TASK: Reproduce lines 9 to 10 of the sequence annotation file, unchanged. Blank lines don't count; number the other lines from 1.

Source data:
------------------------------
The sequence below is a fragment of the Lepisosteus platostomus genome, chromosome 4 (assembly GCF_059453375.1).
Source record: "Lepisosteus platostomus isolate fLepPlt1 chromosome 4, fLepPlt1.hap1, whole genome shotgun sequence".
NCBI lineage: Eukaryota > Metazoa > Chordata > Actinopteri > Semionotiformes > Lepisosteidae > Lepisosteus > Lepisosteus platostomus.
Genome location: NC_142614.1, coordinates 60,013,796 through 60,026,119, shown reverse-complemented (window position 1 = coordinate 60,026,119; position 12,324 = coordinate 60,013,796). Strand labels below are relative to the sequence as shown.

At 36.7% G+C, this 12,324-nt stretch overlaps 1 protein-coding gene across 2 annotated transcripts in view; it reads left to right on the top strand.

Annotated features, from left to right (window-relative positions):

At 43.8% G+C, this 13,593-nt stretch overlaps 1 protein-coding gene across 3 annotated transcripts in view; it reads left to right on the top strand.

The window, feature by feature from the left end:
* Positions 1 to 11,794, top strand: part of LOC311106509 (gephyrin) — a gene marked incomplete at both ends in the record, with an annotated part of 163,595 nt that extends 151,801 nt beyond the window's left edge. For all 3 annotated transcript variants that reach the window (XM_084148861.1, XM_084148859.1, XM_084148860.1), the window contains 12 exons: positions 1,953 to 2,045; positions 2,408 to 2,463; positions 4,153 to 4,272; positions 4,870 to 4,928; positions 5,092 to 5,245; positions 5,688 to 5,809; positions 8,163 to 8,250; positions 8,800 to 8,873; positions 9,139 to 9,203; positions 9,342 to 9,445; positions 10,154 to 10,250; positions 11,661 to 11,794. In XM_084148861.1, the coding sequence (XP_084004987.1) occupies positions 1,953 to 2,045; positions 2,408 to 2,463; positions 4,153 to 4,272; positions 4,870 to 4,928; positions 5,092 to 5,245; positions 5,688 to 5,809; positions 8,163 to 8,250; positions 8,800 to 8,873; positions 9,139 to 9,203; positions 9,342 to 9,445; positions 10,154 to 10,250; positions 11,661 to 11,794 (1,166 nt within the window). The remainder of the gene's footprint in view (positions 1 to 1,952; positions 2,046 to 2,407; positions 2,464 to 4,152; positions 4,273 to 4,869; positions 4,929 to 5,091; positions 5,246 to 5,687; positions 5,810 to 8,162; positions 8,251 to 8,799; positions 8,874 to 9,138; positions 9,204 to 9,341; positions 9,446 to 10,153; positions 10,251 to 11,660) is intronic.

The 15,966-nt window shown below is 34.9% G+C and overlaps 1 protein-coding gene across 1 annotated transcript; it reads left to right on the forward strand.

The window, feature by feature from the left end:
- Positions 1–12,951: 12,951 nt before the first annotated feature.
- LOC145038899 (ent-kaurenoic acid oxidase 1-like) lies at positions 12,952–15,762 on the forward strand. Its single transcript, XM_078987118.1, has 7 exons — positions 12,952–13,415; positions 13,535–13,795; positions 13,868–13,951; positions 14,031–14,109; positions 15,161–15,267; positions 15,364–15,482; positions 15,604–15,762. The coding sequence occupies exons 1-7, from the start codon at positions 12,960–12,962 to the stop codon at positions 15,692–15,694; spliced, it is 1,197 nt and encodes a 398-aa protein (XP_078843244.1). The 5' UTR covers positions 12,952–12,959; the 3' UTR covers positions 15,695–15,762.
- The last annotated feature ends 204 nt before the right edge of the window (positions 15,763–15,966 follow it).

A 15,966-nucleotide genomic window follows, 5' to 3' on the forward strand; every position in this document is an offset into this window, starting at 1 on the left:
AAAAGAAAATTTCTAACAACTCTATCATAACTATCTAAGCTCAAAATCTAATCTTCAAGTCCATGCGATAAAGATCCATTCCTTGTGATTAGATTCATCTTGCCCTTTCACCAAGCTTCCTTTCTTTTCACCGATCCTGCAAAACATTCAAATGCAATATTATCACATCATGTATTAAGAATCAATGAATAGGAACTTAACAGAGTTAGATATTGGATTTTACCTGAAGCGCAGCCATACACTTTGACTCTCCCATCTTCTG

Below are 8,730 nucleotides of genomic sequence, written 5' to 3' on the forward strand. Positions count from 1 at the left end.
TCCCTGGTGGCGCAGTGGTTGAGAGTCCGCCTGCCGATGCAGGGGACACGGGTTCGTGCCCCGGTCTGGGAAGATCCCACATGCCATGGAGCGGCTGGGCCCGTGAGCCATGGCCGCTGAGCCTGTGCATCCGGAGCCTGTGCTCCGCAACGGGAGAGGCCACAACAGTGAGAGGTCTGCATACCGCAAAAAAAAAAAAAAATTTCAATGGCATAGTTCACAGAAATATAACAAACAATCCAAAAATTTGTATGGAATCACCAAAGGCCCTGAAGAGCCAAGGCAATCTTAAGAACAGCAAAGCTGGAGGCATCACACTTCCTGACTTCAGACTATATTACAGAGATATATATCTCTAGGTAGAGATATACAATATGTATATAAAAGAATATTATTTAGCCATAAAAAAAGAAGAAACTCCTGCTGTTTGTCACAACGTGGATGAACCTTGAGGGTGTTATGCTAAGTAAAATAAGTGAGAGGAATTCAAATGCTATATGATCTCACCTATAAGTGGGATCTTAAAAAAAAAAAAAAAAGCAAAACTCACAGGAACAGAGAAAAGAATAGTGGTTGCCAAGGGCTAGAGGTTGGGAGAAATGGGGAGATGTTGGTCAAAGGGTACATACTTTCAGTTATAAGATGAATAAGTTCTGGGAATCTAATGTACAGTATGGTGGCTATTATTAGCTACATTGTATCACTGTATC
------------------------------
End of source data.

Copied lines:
* Positions 1 to 11,794, top strand: part of LOC311106509 (gephyrin) — a gene marked incomplete at both ends in the record, with an annotated part of 163,595 nt that extends 151,801 nt beyond the window's left edge. For all 3 annotated transcript variants that reach the window (XM_084148861.1, XM_084148859.1, XM_084148860.1), the window contains 12 exons: positions 1,953 to 2,045; positions 2,408 to 2,463; positions 4,153 to 4,272; positions 4,870 to 4,928; positions 5,092 to 5,245; positions 5,688 to 5,809; positions 8,163 to 8,250; positions 8,800 to 8,873; positions 9,139 to 9,203; positions 9,342 to 9,445; positions 10,154 to 10,250; positions 11,661 to 11,794. In XM_084148861.1, the coding sequence (XP_084004987.1) occupies positions 1,953 to 2,045; positions 2,408 to 2,463; positions 4,153 to 4,272; positions 4,870 to 4,928; positions 5,092 to 5,245; positions 5,688 to 5,809; positions 8,163 to 8,250; positions 8,800 to 8,873; positions 9,139 to 9,203; positions 9,342 to 9,445; positions 10,154 to 10,250; positions 11,661 to 11,794 (1,166 nt within the window). The remainder of the gene's footprint in view (positions 1 to 1,952; positions 2,046 to 2,407; positions 2,464 to 4,152; positions 4,273 to 4,869; positions 4,929 to 5,091; positions 5,246 to 5,687; positions 5,810 to 8,162; positions 8,251 to 8,799; positions 8,874 to 9,138; positions 9,204 to 9,341; positions 9,446 to 10,153; positions 10,251 to 11,660) is intronic.

The 15,966-nt window shown below is 34.9% G+C and overlaps 1 protein-coding gene across 1 annotated transcript; it reads left to right on the forward strand.